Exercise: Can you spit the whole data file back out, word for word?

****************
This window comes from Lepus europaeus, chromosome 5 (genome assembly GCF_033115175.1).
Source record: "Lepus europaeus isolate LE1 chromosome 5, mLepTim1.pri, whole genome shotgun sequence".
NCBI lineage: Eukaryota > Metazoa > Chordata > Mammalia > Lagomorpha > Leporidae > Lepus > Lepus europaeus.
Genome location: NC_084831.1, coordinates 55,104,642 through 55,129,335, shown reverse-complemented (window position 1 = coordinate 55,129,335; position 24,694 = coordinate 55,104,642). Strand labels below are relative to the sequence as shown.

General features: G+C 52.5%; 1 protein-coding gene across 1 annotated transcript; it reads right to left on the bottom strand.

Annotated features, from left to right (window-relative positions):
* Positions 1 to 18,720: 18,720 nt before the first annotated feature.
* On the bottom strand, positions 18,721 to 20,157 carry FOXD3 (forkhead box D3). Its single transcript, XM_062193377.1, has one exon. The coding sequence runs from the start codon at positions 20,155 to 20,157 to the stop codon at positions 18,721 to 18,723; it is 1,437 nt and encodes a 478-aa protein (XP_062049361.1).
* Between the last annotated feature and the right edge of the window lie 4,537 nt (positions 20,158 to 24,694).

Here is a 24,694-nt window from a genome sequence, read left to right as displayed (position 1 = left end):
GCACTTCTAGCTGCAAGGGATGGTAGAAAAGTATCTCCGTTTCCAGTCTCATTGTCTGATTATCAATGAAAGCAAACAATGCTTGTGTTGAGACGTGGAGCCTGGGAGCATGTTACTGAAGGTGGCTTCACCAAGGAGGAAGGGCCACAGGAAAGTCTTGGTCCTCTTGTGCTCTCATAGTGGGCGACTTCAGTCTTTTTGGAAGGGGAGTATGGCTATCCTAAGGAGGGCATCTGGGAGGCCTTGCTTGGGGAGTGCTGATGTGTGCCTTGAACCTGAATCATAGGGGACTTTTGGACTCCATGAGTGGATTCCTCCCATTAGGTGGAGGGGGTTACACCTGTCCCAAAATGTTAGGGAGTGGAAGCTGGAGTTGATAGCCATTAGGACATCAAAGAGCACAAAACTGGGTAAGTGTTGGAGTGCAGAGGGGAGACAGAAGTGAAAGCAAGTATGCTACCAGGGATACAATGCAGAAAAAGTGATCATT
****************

This window comes from Lepus europaeus, chromosome 5 (genome assembly GCF_033115175.1).
Source record: "Lepus europaeus isolate LE1 chromosome 5, mLepTim1.pri, whole genome shotgun sequence".
NCBI lineage: Eukaryota > Metazoa > Chordata > Mammalia > Lagomorpha > Leporidae > Lepus > Lepus europaeus.
Genome location: NC_084831.1, coordinates 55,104,642 through 55,129,335, shown reverse-complemented (window position 1 = coordinate 55,129,335; position 24,694 = coordinate 55,104,642). Strand labels below are relative to the sequence as shown.

General features: G+C 52.5%; 1 protein-coding gene across 1 annotated transcript; it reads right to left on the bottom strand.

Annotated features, from left to right (window-relative positions):
* Positions 1 to 18,720: 18,720 nt before the first annotated feature.
* On the bottom strand, positions 18,721 to 20,157 carry FOXD3 (forkhead box D3). Its single transcript, XM_062193377.1, has one exon. The coding sequence runs from the start codon at positions 20,155 to 20,157 to the stop codon at positions 18,721 to 18,723; it is 1,437 nt and encodes a 478-aa protein (XP_062049361.1).
* Between the last annotated feature and the right edge of the window lie 4,537 nt (positions 20,158 to 24,694).

Here is a 24,694-nt window from a genome sequence, read left to right as displayed (position 1 = left end):
GCACTTCTAGCTGCAAGGGATGGTAGAAAAGTATCTCCGTTTCCAGTCTCATTGTCTGATTATCAATGAAAGCAAACAATGCTTGTGTTGAGACGTGGAGCCTGGGAGCATGTTACTGAAGGTGGCTTCACCAAGGAGGAAGGGCCACAGGAAAGTCTTGGTCCTCTTGTGCTCTCATAGTGGGCGACTTCAGTCTTTTTGGAAGGGGAGTATGGCTATCCTAAGGAGGGCATCTGGGAGGCCTTGCTTGGGGAGTGCTGATGTGTGCCTTGAACCTGAATCATAGGGGACTTTTGGACTCCATGAGTGGATTCCTCCCATTAGGTGGAGGGGGTTACACCTGTCCCAAAATGTTAGGGAGTGGAAGCTGGAGTTGATAGCCATTAGGACATCAAAGAGCACAAAACTGGGTAAGTGTTGGAGTGCAGAGGGGAGACAGAAGTGAAAGCAAGTATGCTACCAGGGATACAATGCAGAAAAAGTGATCATT